Tag Archives: DC History

Say Their Names: The Walter Pierce Park Cemeteries Commemoration

From the Collection: Last year on Memorial Day weekend, descendants and friends of the Walter Pierce Park Cemeteries gathered to commemorate the people who are buried in this busy urban park in the Adams Morgan neighborhood of Washington, DC. The Museum’s photographer was on hand to observe and document the ceremony.

The park’s history is not widely known. Long before it acquired a dog park, soccer field, basketball court and children’s play area, the land served as the city’s only Quaker cemetery, the Friends Burying Ground (active 1807-1890), and a large African American cemetery, Mt. Pleasant Plains Cemetery (active from 1870-1890).

May 27, 2017 – The Reverend Segun Adebayo of Macedonia Church addresses the audience during the commemoration of a historic African American and Quaker burial ground located underneath Walter Pierce Park in the Adams Morgan neighborhood of Washington, DC.
Photo: Susana Raab/Anacostia Community Museum/Smithsonian Institution (triptych photograph).

In the early 2000s, neighbors were concerned about development plans that risked disturbing the burials. They joined forces with Howard University anthropologists and spearheaded efforts to document the park’s historical significance. Over the course of three years, the Walter Pierce Park Archaeological Team documented the artifacts and remains of over 8,000 people buried in Mt. Pleasant Plains Cemetery and the Friends Burying Ground. In 2015, the National Park Service named the Mt. Pleasant Plains Cemetery at Walter Pierce Park a National Underground Railroad Network to Freedom Site.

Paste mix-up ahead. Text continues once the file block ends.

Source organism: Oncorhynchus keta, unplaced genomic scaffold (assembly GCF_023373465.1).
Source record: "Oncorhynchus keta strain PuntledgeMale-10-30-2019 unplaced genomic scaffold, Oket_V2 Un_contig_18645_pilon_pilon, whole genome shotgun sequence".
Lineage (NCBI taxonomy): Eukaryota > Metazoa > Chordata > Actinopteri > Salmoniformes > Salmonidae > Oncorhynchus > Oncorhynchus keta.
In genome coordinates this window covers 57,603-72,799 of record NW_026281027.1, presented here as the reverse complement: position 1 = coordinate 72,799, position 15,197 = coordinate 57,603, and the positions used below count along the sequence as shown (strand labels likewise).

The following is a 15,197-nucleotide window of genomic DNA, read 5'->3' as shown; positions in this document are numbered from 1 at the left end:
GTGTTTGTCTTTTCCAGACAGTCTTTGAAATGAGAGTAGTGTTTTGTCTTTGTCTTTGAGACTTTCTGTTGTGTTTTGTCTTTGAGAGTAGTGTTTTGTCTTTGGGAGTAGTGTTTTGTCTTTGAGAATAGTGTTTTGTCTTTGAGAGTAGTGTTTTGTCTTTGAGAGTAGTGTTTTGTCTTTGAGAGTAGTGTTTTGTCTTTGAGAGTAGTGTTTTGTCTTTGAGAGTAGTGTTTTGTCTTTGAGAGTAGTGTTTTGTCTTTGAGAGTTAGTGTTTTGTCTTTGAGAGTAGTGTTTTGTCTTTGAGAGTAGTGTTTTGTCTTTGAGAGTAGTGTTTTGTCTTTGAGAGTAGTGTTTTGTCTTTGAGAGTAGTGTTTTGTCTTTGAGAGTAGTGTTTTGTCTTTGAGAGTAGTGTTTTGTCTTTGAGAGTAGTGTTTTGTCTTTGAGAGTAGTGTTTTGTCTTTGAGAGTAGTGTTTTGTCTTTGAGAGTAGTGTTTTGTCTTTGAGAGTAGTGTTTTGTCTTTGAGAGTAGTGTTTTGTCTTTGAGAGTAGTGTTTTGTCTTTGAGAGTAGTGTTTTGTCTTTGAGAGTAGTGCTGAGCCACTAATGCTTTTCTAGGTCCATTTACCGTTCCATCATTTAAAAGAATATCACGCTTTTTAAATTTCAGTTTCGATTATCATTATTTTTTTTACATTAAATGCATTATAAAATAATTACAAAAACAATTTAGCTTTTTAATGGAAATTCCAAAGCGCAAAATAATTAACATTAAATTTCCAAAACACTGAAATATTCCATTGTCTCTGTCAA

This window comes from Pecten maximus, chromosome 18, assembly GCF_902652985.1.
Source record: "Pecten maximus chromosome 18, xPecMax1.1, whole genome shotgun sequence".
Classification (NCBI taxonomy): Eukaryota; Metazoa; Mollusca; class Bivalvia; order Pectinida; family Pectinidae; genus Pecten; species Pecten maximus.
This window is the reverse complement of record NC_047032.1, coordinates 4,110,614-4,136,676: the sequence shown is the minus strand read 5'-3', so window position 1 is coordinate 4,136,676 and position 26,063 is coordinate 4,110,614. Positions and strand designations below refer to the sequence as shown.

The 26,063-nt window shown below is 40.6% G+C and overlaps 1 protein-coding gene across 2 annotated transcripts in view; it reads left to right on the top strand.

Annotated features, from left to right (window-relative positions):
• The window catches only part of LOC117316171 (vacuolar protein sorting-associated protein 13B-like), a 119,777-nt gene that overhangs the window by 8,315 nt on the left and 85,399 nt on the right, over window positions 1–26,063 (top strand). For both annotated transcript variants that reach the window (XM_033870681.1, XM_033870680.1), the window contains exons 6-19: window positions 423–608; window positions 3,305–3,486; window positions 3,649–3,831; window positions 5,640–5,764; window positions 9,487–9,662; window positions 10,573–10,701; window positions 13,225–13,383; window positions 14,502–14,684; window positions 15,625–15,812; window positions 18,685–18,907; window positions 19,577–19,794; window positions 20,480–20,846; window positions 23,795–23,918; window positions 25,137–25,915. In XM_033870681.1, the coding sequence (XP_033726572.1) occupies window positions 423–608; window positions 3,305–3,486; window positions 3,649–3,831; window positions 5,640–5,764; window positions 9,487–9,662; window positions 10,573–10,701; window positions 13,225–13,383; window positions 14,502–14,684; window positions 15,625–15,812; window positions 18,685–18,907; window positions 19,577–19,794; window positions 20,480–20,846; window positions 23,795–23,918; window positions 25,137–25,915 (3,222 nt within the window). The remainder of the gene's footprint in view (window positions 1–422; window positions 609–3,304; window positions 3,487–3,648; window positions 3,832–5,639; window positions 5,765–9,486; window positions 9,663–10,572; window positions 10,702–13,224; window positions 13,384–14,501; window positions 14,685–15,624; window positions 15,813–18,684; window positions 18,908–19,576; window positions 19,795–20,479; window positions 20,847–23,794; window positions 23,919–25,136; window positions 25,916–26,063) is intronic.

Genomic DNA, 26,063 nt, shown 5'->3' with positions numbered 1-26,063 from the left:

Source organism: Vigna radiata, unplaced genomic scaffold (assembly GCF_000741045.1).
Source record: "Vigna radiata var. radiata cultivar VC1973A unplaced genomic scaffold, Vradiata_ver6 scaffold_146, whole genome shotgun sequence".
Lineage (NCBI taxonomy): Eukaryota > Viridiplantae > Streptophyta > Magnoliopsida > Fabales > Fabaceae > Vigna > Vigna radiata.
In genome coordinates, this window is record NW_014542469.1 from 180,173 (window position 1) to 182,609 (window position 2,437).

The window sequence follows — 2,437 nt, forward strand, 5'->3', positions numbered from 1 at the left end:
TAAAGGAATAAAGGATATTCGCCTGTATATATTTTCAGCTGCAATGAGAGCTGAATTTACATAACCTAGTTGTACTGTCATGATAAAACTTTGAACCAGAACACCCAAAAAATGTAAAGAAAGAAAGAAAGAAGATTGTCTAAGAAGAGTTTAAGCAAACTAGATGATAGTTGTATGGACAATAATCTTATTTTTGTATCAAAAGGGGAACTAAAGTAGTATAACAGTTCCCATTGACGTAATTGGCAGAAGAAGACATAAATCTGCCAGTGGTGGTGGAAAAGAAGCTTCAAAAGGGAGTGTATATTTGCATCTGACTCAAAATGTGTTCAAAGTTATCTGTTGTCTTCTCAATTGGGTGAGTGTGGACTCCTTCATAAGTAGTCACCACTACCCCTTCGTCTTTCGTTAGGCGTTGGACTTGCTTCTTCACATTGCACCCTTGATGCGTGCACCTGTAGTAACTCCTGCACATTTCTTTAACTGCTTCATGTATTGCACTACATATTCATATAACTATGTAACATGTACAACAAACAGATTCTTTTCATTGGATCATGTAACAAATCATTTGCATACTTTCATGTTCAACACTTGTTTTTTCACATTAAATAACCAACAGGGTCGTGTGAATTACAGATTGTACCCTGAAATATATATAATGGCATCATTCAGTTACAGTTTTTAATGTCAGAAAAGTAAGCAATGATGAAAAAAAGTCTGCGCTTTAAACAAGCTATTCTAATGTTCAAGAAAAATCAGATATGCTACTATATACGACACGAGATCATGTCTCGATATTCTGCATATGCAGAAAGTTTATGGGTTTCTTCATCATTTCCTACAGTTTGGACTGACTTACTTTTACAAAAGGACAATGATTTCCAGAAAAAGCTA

May 27, 2017 – African American Civil War Memorial Founder Frank Smith (right) and Patricia Tyson of FREED (Female Re-Enactors of Distinction) (left) read names together during the Memorial ceremony. Photo: Susana Raab/Anacostia Community Museum/Smithsonian Institution

Local resident Mary Belcher has been active in organizing The Walter Pierce Park Cemeteries Organization and commemorating the park. Last year, on Memorial Day weekend, participants recited the names of those buried in the park, and some told the stories of their interred ancestors. African American Civil War Memorial Founder Frank Smith and Patricia Tyson of FREED (Female Re-Enactors of Distinction) sat close together as a light rain cloistered the groups. Descendants T.J. Thomas and the Reverend Joanne Braxton addressed the crowd and told of their respective interred ancestors’ stories, and how they discovered their relationship to the ground. It is estimated that around a million people have ancestors in the Walter Pierce Park Cemeteries.

May 27, 2017 – The crowd reading names during the commemoration of a historic African American and Quaker burial ground located underneath Walter Pierce Park in the Adams Morgan neighborhood of Washington, DC. Photo: Susana Raab/Anacostia Community Museum/Smithsonian Institution

The Walter Pierce Park Cemeteries Organization will be hosting the commemoration this Memorial Day weekend on Saturday May 26, 2018 at 11 am at Walter Pierce Park.

Transcribe Tuesdays: Dunbar High School Autograph Book

For our first #Transcribe Tuesdays, help us discover more about the early graduates of Paul Laurence Dunbar High School in Washington, DC. Known as the M Street High School from 1891 to 1916, the school quickly became the most highly rated secondary school for blacks in the country.